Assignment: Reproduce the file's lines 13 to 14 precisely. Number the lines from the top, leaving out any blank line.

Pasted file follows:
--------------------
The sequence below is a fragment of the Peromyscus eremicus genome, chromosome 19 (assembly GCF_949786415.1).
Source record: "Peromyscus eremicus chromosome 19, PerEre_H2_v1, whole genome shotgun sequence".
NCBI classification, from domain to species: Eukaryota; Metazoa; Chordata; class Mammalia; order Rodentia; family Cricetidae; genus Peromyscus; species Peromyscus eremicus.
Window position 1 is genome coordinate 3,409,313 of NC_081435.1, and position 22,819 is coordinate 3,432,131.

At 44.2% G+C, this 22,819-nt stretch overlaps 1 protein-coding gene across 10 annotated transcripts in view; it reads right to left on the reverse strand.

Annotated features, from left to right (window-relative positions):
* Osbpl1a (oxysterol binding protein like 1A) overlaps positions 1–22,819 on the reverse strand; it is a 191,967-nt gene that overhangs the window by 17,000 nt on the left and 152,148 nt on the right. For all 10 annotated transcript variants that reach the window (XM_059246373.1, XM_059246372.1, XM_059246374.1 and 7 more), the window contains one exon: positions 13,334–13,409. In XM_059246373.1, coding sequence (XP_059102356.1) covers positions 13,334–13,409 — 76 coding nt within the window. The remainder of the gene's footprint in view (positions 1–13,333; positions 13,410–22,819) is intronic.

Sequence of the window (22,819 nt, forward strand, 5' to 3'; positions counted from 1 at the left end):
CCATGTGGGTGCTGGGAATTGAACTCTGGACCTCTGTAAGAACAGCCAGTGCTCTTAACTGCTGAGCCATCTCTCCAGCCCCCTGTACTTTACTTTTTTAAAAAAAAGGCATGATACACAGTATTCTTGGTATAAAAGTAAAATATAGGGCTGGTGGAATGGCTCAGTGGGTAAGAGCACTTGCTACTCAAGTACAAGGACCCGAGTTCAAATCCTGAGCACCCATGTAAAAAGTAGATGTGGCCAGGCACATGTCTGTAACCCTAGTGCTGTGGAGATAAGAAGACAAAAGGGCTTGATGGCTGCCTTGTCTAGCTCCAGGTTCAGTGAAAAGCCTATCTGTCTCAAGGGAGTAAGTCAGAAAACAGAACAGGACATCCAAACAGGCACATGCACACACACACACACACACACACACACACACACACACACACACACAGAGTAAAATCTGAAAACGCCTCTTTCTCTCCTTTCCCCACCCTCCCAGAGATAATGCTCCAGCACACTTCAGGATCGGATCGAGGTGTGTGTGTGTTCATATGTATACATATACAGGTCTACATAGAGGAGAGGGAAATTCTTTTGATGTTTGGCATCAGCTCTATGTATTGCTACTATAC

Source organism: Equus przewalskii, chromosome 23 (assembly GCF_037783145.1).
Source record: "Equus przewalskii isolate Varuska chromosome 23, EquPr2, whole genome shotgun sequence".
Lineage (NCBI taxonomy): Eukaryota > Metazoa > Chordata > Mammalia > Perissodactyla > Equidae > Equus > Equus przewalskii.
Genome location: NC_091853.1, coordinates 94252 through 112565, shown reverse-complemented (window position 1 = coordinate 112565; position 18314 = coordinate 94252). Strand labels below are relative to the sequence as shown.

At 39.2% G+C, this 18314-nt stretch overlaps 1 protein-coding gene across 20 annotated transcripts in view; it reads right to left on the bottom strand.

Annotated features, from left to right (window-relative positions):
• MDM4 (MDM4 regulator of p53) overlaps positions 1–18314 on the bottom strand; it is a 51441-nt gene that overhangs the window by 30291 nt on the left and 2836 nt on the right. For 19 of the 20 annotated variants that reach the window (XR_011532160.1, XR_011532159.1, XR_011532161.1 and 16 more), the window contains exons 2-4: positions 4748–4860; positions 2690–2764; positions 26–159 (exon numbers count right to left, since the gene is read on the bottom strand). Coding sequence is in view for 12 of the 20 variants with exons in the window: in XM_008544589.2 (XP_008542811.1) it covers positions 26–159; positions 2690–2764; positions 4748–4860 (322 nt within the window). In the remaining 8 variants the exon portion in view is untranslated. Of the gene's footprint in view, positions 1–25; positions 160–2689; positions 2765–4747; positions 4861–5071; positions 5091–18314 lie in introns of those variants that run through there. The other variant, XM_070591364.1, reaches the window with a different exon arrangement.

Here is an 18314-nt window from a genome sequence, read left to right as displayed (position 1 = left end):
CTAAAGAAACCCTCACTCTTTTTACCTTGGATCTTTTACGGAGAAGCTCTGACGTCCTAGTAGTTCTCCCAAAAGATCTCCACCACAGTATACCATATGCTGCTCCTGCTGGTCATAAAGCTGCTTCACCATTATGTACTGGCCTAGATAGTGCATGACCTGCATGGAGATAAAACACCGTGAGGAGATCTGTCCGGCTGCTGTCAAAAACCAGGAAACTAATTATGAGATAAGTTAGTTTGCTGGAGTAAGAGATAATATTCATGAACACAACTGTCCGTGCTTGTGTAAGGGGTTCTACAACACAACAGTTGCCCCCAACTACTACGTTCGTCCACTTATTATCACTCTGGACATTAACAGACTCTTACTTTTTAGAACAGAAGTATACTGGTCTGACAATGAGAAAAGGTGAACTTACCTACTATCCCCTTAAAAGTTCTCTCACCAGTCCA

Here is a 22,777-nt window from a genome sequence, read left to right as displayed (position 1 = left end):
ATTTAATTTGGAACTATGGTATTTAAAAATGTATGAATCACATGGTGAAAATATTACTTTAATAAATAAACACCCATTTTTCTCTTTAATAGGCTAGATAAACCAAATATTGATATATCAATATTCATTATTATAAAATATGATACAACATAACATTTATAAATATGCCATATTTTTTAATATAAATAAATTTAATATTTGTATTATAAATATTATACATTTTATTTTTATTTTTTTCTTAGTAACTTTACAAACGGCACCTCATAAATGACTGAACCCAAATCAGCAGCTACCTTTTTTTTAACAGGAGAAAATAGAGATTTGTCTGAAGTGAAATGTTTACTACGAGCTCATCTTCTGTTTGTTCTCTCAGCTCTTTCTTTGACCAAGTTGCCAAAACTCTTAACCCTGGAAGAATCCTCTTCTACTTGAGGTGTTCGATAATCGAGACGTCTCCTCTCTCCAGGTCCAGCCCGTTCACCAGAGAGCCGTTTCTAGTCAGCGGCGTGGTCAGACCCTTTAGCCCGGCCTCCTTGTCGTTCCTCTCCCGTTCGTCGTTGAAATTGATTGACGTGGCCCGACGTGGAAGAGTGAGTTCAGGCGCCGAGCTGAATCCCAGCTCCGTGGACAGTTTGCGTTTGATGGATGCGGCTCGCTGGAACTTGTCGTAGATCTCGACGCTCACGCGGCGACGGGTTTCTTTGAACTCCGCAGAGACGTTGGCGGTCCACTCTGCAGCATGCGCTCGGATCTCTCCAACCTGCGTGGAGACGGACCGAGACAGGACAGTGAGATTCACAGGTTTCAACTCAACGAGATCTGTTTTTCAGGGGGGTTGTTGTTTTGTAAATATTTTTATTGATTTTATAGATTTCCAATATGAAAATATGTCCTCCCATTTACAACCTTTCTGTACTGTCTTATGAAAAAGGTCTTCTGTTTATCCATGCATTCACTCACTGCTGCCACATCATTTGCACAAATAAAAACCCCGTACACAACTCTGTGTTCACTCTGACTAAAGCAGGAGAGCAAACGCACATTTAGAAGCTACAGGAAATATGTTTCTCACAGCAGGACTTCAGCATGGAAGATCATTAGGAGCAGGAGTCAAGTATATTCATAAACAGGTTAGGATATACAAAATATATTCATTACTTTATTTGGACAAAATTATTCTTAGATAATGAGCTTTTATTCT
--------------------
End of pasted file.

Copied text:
Genome location: NC_091853.1, coordinates 94252 through 112565, shown reverse-complemented (window position 1 = coordinate 112565; position 18314 = coordinate 94252). Strand labels below are relative to the sequence as shown.

At 39.2% G+C, this 18314-nt stretch overlaps 1 protein-coding gene across 20 annotated transcripts in view; it reads right to left on the bottom strand.